"The Good Wife" trimmed the fat (mostly) for "A Defense of Marriage," and focused almost entirely on Alicia both in and out of the courtroom. It's of little wonder though when this series' named is paired with an episode title and theme like this one. Marriage was on trial for everyone this week, from the micro to the macro, and while some may criticize the show not taking a stand one way or another on, well, anything, I think it was actually a perfect way to illustrate the ambiguity of its subject.
The best "Good Wife" episodes usually deal with politics, and "A Defense of Marriage" was no exception. The other key part is having a relevant and related Case of the Week, which also played out nicely with Alicia's family politics. The idea of what a marriage is or can be defined as (or can it really, when one comes down to the nitty gritty) was the main thrust in both the politics of DOMA (the Defense of Marriage Act) as well as both Alicia's and her mother's person lives.
While Stockard Channing made a great turn as Alicia's flirty and outspoken mother, her turning on Peter and resurrecting the Will storyline (which always happens when Owen is in town - Owen also being my least favorite and least essential supporting cast member) felt too backwards. We've been over this, we've moved past it. What's more interesting at this point is Alicia repairing her relationship with Peter. Lest we forget, we've actually seen them very happy over the last few weeks, with Alicia standing behind him during the attacks by Mattie to shade his reputation. Though "The Good Wife" is right to return its focus to its main character, it is wrong if it seeks to retread her old plots when there are plenty of new places to go.
The inherent drama and complicated conflicts of family drama are what drive so many of the best shows, or at least some of the most addicting, and "A Defense of Marriage" hit all the right notes as it built up towards the final scenes with the entire family, both Peter's and Alicia's gathered together butting heard (and a few other things).
Elsewhere, poor Cary had rather little to do, per usual, except grin like an idiot and embrace his uselessness. He snuck in as a third wheel to Kalinda and Alicia's bar night, and sat patiently with Owen before Alicia kicked him out of their shared office. He also confronted Nick about the case and his getting beaten up (by appearing but not acknowledging it) in a scene that may go down as the least cared about few moments of television maybe ever. And I like Cary!
The Case of the Week had included its typical twists, but the political angle (not just the case itself but behind the scenes) was some of the best courtroom drama the show has done yet this season. The warring between Lockhart Gardner and their volunteer co-counsel Jeremy Breslow (Bruce McGill) about what "winning" the case means (winning outright versus losing to appeal to go to the Supreme Court to challenge DOMA) was great precisely because no one made any grand speeches, but simply stated the facts. It's a law the sends mixed messages to the courts and to government agencies, and the absurdity of its ambiguity, no matter where you stand on it, was subtly illustrated.
The conflicts between Lockhart Gardner and Bucky also continued to play up this odd theme this year about the firm defending the guilty ("I like to nab bad guys, like your clients" he says to Alicia). Alicia has been reclaiming her moral pillar by suggesting that her brother sell out their mother who perjured herself to get a lump sum she may not have deserved, and though she stayed silent when he did the opposite, both Owen and her mother could sense her disapproval.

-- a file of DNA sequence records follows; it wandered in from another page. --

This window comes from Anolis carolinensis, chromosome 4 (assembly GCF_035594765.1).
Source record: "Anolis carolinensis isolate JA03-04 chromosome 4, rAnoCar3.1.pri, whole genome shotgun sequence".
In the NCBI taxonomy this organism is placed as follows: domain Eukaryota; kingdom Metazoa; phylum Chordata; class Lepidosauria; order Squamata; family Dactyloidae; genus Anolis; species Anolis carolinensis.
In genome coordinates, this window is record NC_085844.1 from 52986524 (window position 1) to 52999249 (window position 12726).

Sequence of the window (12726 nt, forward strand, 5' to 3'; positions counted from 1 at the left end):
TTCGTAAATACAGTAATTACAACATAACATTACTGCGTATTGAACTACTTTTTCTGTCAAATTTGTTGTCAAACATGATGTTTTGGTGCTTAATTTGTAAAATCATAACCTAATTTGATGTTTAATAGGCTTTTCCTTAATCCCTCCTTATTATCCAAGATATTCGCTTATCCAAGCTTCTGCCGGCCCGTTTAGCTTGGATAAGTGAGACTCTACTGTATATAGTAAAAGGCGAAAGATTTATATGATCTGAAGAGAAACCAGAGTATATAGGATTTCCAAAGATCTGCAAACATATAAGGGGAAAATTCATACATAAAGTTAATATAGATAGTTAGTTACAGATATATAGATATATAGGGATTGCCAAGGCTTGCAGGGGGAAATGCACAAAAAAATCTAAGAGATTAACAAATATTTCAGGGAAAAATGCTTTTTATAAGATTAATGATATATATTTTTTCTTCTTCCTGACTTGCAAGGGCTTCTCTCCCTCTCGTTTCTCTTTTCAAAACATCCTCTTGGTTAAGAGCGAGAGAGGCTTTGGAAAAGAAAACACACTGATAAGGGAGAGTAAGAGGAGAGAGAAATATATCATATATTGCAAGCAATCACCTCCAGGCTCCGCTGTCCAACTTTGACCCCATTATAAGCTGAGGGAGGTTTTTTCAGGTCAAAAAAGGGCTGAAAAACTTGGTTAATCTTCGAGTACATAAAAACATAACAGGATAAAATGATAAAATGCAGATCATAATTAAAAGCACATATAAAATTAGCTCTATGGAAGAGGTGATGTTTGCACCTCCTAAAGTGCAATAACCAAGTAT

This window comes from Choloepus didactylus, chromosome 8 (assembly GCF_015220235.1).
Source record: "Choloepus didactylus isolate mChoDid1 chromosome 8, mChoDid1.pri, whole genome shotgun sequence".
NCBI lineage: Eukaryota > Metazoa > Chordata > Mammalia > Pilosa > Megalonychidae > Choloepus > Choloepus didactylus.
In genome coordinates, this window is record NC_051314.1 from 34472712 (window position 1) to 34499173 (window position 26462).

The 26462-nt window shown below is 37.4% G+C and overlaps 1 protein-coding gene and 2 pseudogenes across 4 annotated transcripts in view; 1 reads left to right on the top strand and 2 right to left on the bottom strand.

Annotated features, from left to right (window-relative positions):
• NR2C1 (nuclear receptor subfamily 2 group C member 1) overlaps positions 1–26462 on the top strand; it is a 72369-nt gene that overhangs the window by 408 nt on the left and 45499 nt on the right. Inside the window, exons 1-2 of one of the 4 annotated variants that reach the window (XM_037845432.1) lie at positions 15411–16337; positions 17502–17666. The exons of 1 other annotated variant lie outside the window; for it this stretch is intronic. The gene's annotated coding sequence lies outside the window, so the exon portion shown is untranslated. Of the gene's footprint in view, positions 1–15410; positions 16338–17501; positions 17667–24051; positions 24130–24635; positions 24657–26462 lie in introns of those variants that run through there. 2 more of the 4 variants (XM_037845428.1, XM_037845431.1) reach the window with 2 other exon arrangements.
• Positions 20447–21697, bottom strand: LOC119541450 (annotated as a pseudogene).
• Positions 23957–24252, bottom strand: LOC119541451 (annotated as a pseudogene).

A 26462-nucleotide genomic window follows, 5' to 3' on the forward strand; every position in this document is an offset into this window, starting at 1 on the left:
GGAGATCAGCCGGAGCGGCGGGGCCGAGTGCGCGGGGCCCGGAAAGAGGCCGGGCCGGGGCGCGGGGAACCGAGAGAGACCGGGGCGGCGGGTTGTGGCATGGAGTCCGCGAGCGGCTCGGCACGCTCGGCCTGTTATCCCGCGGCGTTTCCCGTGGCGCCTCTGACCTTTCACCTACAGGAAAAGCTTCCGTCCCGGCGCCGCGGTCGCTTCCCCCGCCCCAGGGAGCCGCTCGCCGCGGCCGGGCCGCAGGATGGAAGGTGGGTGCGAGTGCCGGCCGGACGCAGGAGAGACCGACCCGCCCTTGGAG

This is one reason I'm irritated that the Will issue has resurfaced. The show has spent a lot of time showing us that for Will, things are almost always about the bottom line. A client being guilty means nothing, as long as the firm thinks it can win. It seemed that, throughout the back half of Season Three, "The Good Wife" took great pains to suggest that Alicia and Will's relationship was not one between star-crossed lovers, but between two people who needed something from the other one in the short-term, but that their ideological differences would not lead to any long-term happiness.
Next week looks like it may address this somewhat, hopefully quashing the Will-Alicia question for good when Alicia is asked to sit idly by as an innocent man is convicted. Amanda Peet will return too and ... is she flirting with Will? That would be an interesting pairing, and keeping Will single has seemed like an oversight anyway.
Though it fumbled at the very end, "A Defense of Marriage" was a strong and engaging hour of television. The show continues to wander, but not quite as much as last year, and with a lot more fun along the way.
Musings and Miscellanea:
- So in the land of dropped plot lines: what happened with Grace and her bad boy?
- David Lee and Veronica are quite a pair, aren't they?
- "You have got to read this Vagina book. It's very powerful." - Veronica
- Alicia seducing Peter in the bathroom (their favorite place to do it, remember last year when he went down on her to the sounds of NPR?) would have been a little more interesting had she not confirmed that it was about her mother. That's probably one of the least sexy things someone can say in that moment.
- "He has no emails, he has no tweets!" - David Lee, indignant (and hilarious)
- "Paying for it seems to run in your family" - Veronica to Jackie
- What exactly is going on with Jackie and her "male companion"? She likes flirting with him but, how does he feel about it? What was he telegraphing to Peter in that scene?
- Even though Bebe Neuwirth didn't get a lot of screentime, I love seeing her.
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